And I fear they are going to need to shout it. Should the LNP win the election in September, they will be faced with a version of what the Conservatives have in Britain – declining revenue and growing welfare costs as the population ages. And their solution will be the same. Australia may not be in recession, but the Liberal mantra of balancing the budget, alongside their many expensive commitments to middle class welfare will mean they will cut spending in other welfare areas, no doubt playing the dole bludger card as they have in the past. But don’t expect to see any of this before the election; this is what we can expect from the post budget audit commission. ‘Labor’s budget black hole’. It’s all so predictable.

Where Monbiot is certainly right is in calling on hope as a motive force to oppose such attacks on the poorest and most vulnerable. Labor in Australia must never be ‘Liberal Lite’. It must reassert its traditional left of centre values.

By Kay Rollison


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  1. Mark Hyde

    It’s not the sane and reasonable restructuring of welfare that tools and empower individuals to know their place and sense of community so they can properly participate in it that I detest necessarily.
    It’s this constant ideological obsession with scapegoating those affected by economic change for that economic change that truly fills me with rage. It further alienates and entrenches apathy and devalues any kind of community participation.
    Sickening in the UK and I will fight it if it comes en masse to this country. It’s not a snee of entitlement to be affected through no fault of your own when economic circumstances around you change so rapidly. The sense of entitlement comes from those who expect to able to make mileage out of them through extra tax breaks when the state plays trickle down with the wealthy….PERIOD.

    Great piece Victoria.

  2. Jim Dennis

    I agree with your analysis of conservative ambitions. But how do we alert the population at large? Most ‘average’ people seem quite content to believe the MSM spin and don’t seem to worry about the lack of policy from the Coalition. Only a miracle can save our precious democracy from these pillaging pagans.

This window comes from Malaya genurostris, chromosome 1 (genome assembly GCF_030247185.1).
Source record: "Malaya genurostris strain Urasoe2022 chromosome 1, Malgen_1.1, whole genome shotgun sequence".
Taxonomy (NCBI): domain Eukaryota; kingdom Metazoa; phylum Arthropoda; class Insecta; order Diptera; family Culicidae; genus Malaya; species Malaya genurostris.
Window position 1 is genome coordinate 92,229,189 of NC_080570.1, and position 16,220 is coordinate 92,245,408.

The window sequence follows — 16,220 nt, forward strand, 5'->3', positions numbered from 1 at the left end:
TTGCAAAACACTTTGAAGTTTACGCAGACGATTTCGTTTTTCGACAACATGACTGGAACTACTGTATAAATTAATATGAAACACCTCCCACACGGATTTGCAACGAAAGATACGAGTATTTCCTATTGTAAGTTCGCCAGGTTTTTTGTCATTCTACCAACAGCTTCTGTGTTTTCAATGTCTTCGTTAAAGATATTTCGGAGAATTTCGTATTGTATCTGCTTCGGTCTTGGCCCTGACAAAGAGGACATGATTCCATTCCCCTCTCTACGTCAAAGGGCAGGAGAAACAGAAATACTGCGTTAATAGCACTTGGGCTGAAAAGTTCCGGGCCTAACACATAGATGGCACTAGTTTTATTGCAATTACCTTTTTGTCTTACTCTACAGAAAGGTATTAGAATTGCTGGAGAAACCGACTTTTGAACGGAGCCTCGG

3. khtagh

    Old rule, disenfranchise the majority for the minority, results in many people with nothing to lose = revolution. We are heading for one mother of a social upheaval world wide, perpetrated by the Murdoch lead Lieberal bunch. I call on everyone to take their money out of the banks after Sept 14 (if the Whinging Wingnut wins) & watch the excrement hit the blades, even if was just the left that did it it would cause a run on the banks(their worst nightmare). It is the only ace we have left to play, play it while it is still your money, before it becomes their money. Remember the power the rich wield is money OUR money, remove it & the system collapses FAST.

  4. captain51

    After all Rabid did go to UK to do important things for Australia

  5. Joy Cooper

    Excellent piece Victoria & it is a huge wake up call for Australia.

    I totally agree with Mark & Jim, it is a terrible shame that a large portion of the voting population gets all their “opinions” & alleged news from the MSM. The rest, shamefully, just don’t seem to care.

    Tony Abbott is a devoted follower of Cameron, Osborne & Hague & will not hesitate to copy what they have done in the UK. The worst thing about what is happening in the UK is that I did read (somewhere) that the finances of Great Britain were nowhere near as bad a shape as the Tories said they were before they started to implement their “much needed belt-tightening”. (Only for the poorer people of course). This report said that the Tories actually increased the problems, they said they needed to correct, with the measures they brought in earlier.

    This is what could happen here with the demonising of the poor & unnecessary “belt-tightening”. Not for the wealthy, of course.

  6. g2-5bba245eb6db01d36e28de6648a6336a

    the rich have an endless supply of lawyers and accountants to show them how to minimize paying taxes.

    The middle class may find a few breaks if they are lucky.

    The poor have no chance, if they get found out trying to get a few bucks more out of the system they are labeled cheats and criminals.

    They have no one to defend them and no support.

  7. Jeremy Michaels

    Yes this tax is vile but what you miss mentioning is if UK Labour hadn’t trashed their treasury and pushed their debt up to 90% of the GDP (It was once 30% once upon a time for the ALP debt apologists) the conservatives wouldn’t be desperate to fix things up like this or have any excuse to do so whatsoever.

  8. Möbius Ecko

    Crud Jeremy because they are not fixing it whatsoever, they are in fact creating more debt and problems because they are taking money out of the economy by shifting it to the rich who aren’t putting it back in.